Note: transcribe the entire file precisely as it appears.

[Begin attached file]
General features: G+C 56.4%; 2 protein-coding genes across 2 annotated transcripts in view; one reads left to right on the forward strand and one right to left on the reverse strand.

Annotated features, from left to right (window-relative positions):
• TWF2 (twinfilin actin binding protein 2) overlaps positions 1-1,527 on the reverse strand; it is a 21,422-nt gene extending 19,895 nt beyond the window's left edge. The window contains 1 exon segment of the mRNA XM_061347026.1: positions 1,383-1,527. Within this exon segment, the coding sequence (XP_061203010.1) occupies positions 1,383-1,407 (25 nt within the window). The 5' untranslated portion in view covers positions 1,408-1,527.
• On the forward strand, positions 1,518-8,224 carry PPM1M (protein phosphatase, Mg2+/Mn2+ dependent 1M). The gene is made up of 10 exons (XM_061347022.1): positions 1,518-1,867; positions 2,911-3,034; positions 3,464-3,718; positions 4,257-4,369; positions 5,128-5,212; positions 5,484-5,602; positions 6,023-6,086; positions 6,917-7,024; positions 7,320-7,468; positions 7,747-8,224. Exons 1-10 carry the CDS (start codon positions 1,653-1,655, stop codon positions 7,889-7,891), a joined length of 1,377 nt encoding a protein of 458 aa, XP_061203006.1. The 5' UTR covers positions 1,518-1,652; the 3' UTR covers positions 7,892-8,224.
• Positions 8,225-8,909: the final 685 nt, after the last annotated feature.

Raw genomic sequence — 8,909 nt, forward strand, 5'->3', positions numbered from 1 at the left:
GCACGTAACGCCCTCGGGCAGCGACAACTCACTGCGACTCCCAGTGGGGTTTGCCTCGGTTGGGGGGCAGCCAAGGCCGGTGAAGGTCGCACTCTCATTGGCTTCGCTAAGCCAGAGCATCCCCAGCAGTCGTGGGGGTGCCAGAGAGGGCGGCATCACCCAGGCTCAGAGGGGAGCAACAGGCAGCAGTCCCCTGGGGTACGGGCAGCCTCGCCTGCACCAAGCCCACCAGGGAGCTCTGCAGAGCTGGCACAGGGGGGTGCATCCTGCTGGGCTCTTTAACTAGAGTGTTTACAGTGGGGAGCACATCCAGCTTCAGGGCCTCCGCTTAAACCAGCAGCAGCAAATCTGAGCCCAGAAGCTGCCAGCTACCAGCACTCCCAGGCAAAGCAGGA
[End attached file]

General features: G+C 56.4%; 2 protein-coding genes across 2 annotated transcripts in view; one reads left to right on the forward strand and one right to left on the reverse strand.

Annotated features, from left to right (window-relative positions):
• TWF2 (twinfilin actin binding protein 2) overlaps positions 1-1,527 on the reverse strand; it is a 21,422-nt gene extending 19,895 nt beyond the window's left edge. The window contains 1 exon segment of the mRNA XM_061347026.1: positions 1,383-1,527. Within this exon segment, the coding sequence (XP_061203010.1) occupies positions 1,383-1,407 (25 nt within the window). The 5' untranslated portion in view covers positions 1,408-1,527.
• On the forward strand, positions 1,518-8,224 carry PPM1M (protein phosphatase, Mg2+/Mn2+ dependent 1M). The gene is made up of 10 exons (XM_061347022.1): positions 1,518-1,867; positions 2,911-3,034; positions 3,464-3,718; positions 4,257-4,369; positions 5,128-5,212; positions 5,484-5,602; positions 6,023-6,086; positions 6,917-7,024; positions 7,320-7,468; positions 7,747-8,224. Exons 1-10 carry the CDS (start codon positions 1,653-1,655, stop codon positions 7,889-7,891), a joined length of 1,377 nt encoding a protein of 458 aa, XP_061203006.1. The 5' UTR covers positions 1,518-1,652; the 3' UTR covers positions 7,892-8,224.
• Positions 8,225-8,909: the final 685 nt, after the last annotated feature.

Raw genomic sequence — 8,909 nt, forward strand, 5'->3', positions numbered from 1 at the left:
GCACGTAACGCCCTCGGGCAGCGACAACTCACTGCGACTCCCAGTGGGGTTTGCCTCGGTTGGGGGGCAGCCAAGGCCGGTGAAGGTCGCACTCTCATTGGCTTCGCTAAGCCAGAGCATCCCCAGCAGTCGTGGGGGTGCCAGAGAGGGCGGCATCACCCAGGCTCAGAGGGGAGCAACAGGCAGCAGTCCCCTGGGGTACGGGCAGCCTCGCCTGCACCAAGCCCACCAGGGAGCTCTGCAGAGCTGGCACAGGGGGGTGCATCCTGCTGGGCTCTTTAACTAGAGTGTTTACAGTGGGGAGCACATCCAGCTTCAGGGCCTCCGCTTAAACCAGCAGCAGCAAATCTGAGCCCAGAAGCTGCCAGCTACCAGCACTCCCAGGCAAAGCAGGA